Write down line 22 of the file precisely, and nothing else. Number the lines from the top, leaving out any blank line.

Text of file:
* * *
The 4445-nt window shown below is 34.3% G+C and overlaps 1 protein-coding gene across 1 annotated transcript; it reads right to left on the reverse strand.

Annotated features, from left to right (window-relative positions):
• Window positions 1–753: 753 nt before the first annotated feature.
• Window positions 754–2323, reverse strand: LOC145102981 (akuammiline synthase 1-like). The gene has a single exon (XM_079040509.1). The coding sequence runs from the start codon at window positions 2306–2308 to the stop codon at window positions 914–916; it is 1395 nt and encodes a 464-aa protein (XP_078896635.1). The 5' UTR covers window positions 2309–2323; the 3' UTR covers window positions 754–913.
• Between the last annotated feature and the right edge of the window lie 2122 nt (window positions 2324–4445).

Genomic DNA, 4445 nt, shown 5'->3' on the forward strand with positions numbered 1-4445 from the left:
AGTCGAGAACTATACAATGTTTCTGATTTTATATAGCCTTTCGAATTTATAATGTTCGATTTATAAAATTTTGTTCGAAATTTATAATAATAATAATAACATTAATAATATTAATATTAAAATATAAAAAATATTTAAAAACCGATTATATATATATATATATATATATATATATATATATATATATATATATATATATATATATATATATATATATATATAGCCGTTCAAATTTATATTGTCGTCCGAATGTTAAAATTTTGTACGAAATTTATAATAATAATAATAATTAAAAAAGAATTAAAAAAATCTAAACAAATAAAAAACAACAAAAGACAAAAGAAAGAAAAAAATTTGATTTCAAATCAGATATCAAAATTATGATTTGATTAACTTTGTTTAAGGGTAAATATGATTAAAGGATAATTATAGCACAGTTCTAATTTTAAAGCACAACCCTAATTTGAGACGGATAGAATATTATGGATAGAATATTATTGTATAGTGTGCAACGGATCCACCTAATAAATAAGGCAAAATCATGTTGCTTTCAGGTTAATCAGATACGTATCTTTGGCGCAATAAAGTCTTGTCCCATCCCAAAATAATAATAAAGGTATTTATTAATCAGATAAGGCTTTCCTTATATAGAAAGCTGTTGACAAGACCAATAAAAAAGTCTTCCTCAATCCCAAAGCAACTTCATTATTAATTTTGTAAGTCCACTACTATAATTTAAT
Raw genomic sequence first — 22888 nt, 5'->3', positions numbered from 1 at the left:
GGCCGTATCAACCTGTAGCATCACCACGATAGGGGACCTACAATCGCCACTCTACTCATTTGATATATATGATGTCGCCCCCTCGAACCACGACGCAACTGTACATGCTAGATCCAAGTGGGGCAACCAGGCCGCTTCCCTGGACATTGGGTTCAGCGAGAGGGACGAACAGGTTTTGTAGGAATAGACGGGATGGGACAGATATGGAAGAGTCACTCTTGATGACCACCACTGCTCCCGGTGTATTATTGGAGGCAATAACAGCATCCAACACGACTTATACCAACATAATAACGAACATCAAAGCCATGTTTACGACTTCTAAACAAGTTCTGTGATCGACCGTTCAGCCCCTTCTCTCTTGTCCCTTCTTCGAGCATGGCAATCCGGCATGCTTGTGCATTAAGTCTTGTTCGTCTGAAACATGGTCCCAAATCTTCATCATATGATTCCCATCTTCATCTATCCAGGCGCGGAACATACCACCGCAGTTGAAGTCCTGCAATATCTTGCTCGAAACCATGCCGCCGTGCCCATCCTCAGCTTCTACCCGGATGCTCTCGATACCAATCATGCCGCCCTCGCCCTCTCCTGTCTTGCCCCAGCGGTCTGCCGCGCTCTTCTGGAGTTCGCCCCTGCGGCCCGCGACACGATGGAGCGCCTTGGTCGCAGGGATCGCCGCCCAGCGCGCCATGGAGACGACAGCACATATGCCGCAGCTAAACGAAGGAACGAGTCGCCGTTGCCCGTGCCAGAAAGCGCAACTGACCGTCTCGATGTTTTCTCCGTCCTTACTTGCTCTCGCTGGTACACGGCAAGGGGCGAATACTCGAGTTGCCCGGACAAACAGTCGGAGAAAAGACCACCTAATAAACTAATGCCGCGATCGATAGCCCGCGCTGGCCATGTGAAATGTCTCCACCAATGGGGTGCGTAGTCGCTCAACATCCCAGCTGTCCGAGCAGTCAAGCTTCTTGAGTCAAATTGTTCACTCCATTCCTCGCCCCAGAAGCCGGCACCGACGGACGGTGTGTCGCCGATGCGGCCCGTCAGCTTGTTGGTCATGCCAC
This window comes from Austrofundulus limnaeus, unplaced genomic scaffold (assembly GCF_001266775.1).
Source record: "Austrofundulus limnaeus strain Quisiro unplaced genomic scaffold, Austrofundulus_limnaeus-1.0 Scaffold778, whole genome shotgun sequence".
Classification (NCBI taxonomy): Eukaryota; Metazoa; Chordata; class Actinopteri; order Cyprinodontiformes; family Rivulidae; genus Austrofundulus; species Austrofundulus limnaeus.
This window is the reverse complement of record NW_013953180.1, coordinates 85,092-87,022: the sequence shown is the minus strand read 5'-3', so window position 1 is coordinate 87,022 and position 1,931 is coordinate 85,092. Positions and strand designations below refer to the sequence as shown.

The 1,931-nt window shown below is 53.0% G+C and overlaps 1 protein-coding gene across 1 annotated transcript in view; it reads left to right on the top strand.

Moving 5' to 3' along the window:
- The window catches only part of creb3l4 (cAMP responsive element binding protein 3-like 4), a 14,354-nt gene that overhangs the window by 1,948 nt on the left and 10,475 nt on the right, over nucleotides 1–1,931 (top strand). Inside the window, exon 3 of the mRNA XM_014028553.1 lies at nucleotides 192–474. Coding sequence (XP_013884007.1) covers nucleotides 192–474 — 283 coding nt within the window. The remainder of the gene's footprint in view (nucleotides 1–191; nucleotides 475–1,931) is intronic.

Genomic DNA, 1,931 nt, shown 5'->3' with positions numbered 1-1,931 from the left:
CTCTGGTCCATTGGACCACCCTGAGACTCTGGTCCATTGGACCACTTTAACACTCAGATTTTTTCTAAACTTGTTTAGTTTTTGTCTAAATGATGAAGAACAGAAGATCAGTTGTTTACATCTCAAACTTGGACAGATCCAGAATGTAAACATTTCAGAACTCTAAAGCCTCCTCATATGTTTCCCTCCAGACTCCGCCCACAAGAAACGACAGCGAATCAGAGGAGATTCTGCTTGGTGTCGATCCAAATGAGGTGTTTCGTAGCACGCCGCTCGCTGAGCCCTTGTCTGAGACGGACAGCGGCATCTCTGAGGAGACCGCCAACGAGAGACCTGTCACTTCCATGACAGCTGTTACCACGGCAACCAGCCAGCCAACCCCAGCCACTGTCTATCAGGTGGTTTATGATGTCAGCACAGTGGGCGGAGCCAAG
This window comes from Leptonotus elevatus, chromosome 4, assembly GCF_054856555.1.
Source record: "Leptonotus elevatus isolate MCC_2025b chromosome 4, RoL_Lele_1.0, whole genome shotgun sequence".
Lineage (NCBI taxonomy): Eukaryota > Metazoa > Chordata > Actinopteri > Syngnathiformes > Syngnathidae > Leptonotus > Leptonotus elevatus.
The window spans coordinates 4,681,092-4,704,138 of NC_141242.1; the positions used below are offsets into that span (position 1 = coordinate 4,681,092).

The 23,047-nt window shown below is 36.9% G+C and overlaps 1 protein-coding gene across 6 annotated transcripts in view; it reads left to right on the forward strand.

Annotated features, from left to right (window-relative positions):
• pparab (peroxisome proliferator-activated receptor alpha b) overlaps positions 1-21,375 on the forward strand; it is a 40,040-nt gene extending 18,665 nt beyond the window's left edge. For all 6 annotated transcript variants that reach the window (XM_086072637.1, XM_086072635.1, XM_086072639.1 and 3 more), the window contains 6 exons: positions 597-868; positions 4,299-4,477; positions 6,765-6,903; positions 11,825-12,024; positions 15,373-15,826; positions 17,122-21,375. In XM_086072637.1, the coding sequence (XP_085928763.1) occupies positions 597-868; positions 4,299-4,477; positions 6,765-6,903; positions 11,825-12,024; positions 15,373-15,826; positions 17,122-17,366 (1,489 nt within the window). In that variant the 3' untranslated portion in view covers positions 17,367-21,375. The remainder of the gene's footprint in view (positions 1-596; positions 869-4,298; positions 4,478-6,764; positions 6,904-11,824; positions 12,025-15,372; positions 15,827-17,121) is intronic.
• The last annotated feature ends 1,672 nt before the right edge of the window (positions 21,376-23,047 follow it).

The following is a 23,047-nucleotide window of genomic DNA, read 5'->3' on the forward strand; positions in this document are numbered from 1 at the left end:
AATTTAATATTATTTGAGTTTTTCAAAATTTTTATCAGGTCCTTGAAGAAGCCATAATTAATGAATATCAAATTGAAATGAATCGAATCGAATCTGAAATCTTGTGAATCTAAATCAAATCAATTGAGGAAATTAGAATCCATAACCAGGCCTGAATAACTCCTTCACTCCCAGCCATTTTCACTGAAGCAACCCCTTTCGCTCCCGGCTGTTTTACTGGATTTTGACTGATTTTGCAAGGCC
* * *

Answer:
The window spans coordinates 4,681,092-4,704,138 of NC_141242.1; the positions used below are offsets into that span (position 1 = coordinate 4,681,092).